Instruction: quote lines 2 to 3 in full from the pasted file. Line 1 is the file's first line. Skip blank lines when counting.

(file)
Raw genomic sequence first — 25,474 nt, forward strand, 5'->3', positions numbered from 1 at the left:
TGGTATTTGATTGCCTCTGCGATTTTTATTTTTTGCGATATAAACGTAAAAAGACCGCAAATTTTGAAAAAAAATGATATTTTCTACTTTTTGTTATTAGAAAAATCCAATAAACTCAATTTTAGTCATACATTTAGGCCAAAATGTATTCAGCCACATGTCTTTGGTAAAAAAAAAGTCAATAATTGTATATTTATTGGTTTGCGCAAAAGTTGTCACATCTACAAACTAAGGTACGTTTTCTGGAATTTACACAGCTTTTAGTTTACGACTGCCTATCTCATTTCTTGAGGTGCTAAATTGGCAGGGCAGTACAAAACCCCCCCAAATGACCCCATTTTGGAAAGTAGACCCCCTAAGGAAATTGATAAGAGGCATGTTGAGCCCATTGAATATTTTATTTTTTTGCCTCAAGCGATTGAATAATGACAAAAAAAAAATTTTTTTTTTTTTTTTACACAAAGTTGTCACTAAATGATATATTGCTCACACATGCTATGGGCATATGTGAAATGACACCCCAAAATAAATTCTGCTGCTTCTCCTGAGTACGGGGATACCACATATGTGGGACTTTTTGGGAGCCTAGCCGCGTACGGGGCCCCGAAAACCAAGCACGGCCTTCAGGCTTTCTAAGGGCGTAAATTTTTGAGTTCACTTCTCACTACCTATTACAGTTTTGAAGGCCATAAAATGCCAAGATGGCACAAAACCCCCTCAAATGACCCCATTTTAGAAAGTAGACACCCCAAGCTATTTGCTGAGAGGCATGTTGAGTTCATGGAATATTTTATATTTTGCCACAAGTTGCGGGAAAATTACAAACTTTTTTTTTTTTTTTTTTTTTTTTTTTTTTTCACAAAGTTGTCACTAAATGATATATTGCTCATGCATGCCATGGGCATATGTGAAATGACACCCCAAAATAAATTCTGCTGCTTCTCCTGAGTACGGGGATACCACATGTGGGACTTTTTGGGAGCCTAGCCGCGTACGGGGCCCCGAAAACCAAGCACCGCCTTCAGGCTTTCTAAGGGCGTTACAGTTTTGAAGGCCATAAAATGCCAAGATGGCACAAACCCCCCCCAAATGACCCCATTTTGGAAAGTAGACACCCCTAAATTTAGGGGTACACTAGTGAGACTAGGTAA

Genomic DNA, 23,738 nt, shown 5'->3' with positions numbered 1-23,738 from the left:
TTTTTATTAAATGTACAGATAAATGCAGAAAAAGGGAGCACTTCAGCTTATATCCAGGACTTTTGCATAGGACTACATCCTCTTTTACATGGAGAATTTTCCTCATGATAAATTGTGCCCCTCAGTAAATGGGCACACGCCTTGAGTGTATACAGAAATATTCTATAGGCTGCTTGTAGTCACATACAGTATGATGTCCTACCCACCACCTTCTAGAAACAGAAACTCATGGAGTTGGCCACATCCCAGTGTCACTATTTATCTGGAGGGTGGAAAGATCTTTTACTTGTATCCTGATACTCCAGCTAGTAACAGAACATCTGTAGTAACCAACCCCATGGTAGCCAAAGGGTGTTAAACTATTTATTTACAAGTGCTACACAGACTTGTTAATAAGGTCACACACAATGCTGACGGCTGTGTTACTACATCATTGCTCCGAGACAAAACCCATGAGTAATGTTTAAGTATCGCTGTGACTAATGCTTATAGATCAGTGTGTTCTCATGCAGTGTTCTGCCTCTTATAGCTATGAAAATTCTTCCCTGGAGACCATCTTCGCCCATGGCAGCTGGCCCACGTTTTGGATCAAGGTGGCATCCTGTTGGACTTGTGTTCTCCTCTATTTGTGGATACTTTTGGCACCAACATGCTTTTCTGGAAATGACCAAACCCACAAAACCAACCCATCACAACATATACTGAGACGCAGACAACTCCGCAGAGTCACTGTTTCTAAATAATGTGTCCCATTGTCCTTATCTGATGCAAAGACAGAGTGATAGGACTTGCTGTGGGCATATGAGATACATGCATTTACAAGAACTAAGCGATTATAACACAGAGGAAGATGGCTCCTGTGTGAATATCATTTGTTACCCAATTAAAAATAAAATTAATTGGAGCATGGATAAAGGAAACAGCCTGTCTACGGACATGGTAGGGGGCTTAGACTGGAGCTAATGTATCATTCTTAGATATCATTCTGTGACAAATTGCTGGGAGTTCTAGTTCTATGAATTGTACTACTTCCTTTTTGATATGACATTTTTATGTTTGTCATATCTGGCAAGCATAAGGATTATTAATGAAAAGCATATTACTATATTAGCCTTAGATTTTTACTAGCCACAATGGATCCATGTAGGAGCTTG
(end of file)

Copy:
TGGTATTTGATTGCCTCTGCGATTTTTATTTTTTGCGATATAAACGTAAAAAGACCGCAAATTTTGAAAAAAAATGATATTTTCTACTTTTTGTTATTAGAAAAATCCAATAAACTCAATTTTAGTCATACATTTAGGCCAAAATGTATTCAGCCACATGTCTTTGGTAAAAAAAAAGTCAATAATTGTATATTTATTGGTTTGCGCAAAAGTTGTCACATCTACAAACTAAGGTACGTTTTCTGGAATTTACACAGCTTTTAGTTTACGACTGCCTATCTCATTTCTTGAGGTGCTAAATTGGCAGGGCAGTACAAAACCCCCCCAAATGACCCCATTTTGGAAAGTAGACCCCCTAAGGAAATTGATAAGAGGCATGTTGAGCCCATTGAATATTTTATTTTTTTGCCTCAAGCGATTGAATAATGACAAAAAAAAAATTTTTTTTTTTTTTTTACACAAAGTTGTCACTAAATGATATATTGCTCACACATGCTATGGGCATATGTGAAATGACACCCCAAAATAAATTCTGCTGCTTCTCCTGAGTACGGGGATACCACATATGTGGGACTTTTTGGGAGCCTAGCCGCGTACGGGGCCCCGAAAACCAAGCACGGCCTTCAGGCTTTCTAAGGGCGTAAATTTTTGAGTTCACTTCTCACTACCTATTACAGTTTTGAAGGCCATAAAATGCCAAGATGGCACAAAACCCCCTCAAATGACCCCATTTTAGAAAGTAGACACCCCAAGCTATTTGCTGAGAGGCATGTTGAGTTCATGGAATATTTTATATTTTGCCACAAGTTGCGGGAAAATTACAAACTTTTTTTTTTTTTTTTTTTTTTTTTTTTTTTCACAAAGTTGTCACTAAATGATATATTGCTCATGCATGCCATGGGCATATGTGAAATGACACCCCAAAATAAATTCTGCTGCTTCTCCTGAGTACGGGGATACCACATGTGGGACTTTTTGGGAGCCTAGCCGCGTACGGGGCCCCGAAAACCAAGCACCGCCTTCAGGCTTTCTAAGGGCGTTACAGTTTTGAAGGCCATAAAATGCCAAGATGGCACAAACCCCCCCCAAATGACCCCATTTTGGAAAGTAGACACCCCTAAATTTAGGGGTACACTAGTGAGACTAGGTAA

Genomic DNA, 23,738 nt, shown 5'->3' with positions numbered 1-23,738 from the left: